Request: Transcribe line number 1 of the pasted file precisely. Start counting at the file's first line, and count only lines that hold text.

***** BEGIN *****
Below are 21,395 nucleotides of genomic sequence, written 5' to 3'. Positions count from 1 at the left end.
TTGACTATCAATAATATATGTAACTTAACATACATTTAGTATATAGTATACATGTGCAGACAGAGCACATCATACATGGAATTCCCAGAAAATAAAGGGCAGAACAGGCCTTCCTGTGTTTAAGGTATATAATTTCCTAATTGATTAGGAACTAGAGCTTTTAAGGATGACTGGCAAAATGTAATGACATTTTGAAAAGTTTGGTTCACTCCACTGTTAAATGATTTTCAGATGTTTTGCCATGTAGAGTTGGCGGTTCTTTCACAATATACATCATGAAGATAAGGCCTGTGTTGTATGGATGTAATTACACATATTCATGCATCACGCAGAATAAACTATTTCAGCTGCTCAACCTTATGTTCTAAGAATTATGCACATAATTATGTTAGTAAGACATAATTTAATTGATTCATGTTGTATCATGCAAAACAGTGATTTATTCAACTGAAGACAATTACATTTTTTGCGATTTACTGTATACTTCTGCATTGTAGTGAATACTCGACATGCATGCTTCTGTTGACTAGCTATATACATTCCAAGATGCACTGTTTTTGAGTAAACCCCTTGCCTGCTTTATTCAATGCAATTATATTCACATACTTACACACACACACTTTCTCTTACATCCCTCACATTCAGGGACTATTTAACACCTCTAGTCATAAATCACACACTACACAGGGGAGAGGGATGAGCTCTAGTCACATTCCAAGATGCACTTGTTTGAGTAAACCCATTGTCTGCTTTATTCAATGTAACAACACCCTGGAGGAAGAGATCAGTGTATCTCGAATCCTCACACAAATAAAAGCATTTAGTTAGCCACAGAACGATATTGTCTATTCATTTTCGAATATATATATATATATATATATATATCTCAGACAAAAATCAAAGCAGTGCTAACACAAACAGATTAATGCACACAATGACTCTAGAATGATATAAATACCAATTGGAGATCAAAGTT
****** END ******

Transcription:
Below are 21,395 nucleotides of genomic sequence, written 5' to 3'. Positions count from 1 at the left end.